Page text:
Everyday Use Themes
The main themes in Alice Walker's “Everyday Use” are the Black Consciousness movement, rural versus urban Black identity, and tradition, heritage, and ownership.
- The Black Consciousness movement: While Dee embraces the Black Consciousness movement and her African roots, she distances herself from her family and upbringing.
- Rural versus urban Black identity: The strained relationship between Mama, Maggie, and Dee emphasizes the divide between rural and urban Black life.
- Tradition, heritage, and ownership: Dee believes that her education gives her rightful ownership of the family quilts, but Mama bestows the quilts on Maggie, who retains a more authentic connection to the family’s cultural heritage.
Last Updated on February 25, 2021, by eNotes Editorial. Word Count: 1196
The Black Consciousness Movement
Alice Walker published “Everyday Use” in 1973, in the midst of the Black Power movement. When Dee and her companion, Hakim-a-barber, emerge from their car, the reader is meant to understand that Dee’s loud yellow and orange dress, as well as her and Hakim-a-barber’s Afros, are signs of their identification with the movement, which encouraged its proponents to don African garb and to wear their hair in “natural,” or Afro, styles. To Mama and Maggie, the couple looks foreign and unkempt. They never occur to Mama and Maggie as two people who are using their bodies as markers of transgression from white standards of beauty and decorum.
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Though the Black Consciousness movement was a positive thing, due to its unapologetic embrace of Black identity and its urge to connect with the African diaspora, Walker complicates what might have been the reader’s unquestioned appreciation of the movement by making Dee exemplary of it. Dee, Mama tells us, is someone who has always known what style is. This suggests that she is someone who prioritizes whatever is in fashion. Mama and Maggie never know what is in fashion, which leads them to believe that Dee’s sense of style is uniquely her own.
When Dee arrives at the farm, she is fascinated by the rustic objects in Mama’s home, as though she’s seeing them for the first time. The bench, the churn, and the dasher have always been there, but her embrace of Black Consciousness turns them suddenly into objects of interest. Dee claims to embrace her heritage, but she rejects her given name, which was passed down to her through her matrilineal line. Most importantly, Dee now insists on having her mother’s patchwork quilts, which Mama unsuccessfully attempted to give Dee before she left for college. Then, Dee declared the quilts “old-fashioned, out of style.”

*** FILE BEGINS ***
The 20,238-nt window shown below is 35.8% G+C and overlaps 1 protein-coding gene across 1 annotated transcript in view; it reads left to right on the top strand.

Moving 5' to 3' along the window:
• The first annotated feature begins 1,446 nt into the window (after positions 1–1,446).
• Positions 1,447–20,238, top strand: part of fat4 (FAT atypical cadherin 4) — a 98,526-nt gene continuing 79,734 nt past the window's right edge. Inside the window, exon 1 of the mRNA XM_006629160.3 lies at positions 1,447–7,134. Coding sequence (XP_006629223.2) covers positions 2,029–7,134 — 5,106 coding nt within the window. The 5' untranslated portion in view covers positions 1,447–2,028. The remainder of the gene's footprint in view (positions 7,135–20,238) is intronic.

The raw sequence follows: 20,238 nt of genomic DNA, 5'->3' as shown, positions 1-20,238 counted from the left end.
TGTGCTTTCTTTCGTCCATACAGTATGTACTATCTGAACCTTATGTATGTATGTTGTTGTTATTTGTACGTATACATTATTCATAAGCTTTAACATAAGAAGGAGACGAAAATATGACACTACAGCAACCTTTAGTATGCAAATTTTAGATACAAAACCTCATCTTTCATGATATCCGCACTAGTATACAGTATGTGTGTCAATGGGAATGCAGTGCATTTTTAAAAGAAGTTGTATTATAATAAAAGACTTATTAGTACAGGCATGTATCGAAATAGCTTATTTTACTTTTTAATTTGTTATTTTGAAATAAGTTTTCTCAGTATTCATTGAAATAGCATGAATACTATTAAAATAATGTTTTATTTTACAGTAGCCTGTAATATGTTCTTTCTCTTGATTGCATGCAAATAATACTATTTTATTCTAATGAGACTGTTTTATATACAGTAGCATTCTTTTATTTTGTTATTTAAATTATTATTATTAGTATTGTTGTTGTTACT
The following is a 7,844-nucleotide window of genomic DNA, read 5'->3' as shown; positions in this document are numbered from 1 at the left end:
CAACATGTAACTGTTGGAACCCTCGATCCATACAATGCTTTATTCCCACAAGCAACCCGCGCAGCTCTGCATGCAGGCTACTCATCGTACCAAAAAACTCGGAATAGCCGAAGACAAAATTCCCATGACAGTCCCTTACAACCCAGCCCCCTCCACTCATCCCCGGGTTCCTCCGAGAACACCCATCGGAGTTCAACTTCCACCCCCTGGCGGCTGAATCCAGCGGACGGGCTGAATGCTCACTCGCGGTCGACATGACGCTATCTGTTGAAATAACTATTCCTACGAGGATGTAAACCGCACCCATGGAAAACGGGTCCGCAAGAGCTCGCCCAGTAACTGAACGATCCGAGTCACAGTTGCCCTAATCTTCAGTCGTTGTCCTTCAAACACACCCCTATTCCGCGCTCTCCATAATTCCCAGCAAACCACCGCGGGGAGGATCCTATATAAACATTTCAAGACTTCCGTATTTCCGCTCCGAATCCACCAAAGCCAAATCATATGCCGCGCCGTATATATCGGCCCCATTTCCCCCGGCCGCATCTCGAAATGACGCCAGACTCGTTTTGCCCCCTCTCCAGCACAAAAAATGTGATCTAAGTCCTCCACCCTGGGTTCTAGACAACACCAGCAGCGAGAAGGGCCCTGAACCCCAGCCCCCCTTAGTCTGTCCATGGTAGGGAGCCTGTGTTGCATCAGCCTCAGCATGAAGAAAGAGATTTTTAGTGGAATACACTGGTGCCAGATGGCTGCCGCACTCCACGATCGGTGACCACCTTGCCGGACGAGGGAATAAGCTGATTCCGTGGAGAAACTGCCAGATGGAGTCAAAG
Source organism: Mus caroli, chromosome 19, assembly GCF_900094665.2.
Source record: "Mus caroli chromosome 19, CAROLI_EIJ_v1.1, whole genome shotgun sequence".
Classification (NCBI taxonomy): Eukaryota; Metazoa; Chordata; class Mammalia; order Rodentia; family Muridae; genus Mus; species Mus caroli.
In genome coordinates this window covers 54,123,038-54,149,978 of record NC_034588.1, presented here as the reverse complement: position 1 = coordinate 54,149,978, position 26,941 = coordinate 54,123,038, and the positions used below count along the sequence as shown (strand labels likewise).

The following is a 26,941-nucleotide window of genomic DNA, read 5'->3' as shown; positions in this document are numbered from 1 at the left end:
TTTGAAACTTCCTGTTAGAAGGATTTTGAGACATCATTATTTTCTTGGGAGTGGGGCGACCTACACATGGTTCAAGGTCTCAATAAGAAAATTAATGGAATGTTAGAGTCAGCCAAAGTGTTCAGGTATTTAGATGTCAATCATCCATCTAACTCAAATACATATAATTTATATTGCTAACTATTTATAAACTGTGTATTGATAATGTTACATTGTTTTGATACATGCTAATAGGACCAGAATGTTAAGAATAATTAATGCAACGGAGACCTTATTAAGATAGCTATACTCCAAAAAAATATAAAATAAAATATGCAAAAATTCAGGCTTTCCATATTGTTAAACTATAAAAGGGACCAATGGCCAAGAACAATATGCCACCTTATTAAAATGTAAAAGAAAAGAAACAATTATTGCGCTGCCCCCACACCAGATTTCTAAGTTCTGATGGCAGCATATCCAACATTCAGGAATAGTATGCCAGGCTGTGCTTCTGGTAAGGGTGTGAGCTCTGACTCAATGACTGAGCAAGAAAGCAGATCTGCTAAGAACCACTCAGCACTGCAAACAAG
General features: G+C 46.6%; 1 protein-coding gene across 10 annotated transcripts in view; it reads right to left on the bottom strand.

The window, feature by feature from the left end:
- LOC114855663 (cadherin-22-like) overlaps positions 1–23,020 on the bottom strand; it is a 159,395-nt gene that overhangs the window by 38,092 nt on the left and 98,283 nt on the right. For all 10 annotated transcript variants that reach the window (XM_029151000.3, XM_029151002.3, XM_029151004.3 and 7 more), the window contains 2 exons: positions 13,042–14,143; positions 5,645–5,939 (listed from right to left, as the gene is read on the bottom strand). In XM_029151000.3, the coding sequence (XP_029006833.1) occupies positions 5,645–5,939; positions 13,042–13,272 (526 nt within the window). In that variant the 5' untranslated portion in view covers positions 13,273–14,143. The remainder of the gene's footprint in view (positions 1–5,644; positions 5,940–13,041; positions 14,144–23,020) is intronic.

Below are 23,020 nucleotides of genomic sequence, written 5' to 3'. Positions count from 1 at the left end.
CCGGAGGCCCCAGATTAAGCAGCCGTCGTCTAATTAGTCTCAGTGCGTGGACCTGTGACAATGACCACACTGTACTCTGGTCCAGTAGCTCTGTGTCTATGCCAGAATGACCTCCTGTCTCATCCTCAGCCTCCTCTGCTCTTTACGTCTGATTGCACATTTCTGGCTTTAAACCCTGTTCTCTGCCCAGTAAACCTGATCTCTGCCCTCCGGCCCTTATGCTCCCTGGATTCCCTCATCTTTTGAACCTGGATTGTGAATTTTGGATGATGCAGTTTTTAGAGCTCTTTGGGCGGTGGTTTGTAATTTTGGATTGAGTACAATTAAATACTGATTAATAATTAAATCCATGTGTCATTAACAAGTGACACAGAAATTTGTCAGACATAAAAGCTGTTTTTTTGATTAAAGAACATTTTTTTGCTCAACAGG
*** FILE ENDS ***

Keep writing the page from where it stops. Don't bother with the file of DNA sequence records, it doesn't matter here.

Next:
The irony about Dee’s embrace of Black Consciousness is her lack of consciousness. She casts herself as superior to Mama and Maggie due to her education, thereby reinforcing a class hierarchy antithetical to the Black Power movement. She rejects their rural lifestyle while also seeking to connect with her enslaved ancestors by owning the quilts. She accuses Mama and Maggie of not knowing their heritage while rejecting key aspects of her own—that is, her given name and her connection to agrarian life.
Rural versus Urban Black Identity
Mama and Maggie live in a three-room house with no windows. The house is in a pasture, where Mama maintains livestock. Their yard is “like an extended living room,” meaning that, for them, there is little delineation between indoor and outdoor space. Mama narrates that she “can work outside all day,” wash with ice, and cook pork over the open fire after killing and cleaning the hog herself. Mama asserts her independence and resourcefulness without bragging about it. There is no man in the three-room house, and the reader knows that Mama doesn’t need one, due to her “man-working hands.” Walker establishes Mama and Maggie’s rural lifestyle as one characterized by a resourcefulness that urban Black people like Dee overlook. Worse, Dee views rural life as both backward and quaint. Mama and Maggie are oblivious, she thinks, to the changes in the world. The common objects that Mama and Maggie put to daily use—quilts and churns—are, for Dee, antiques for display.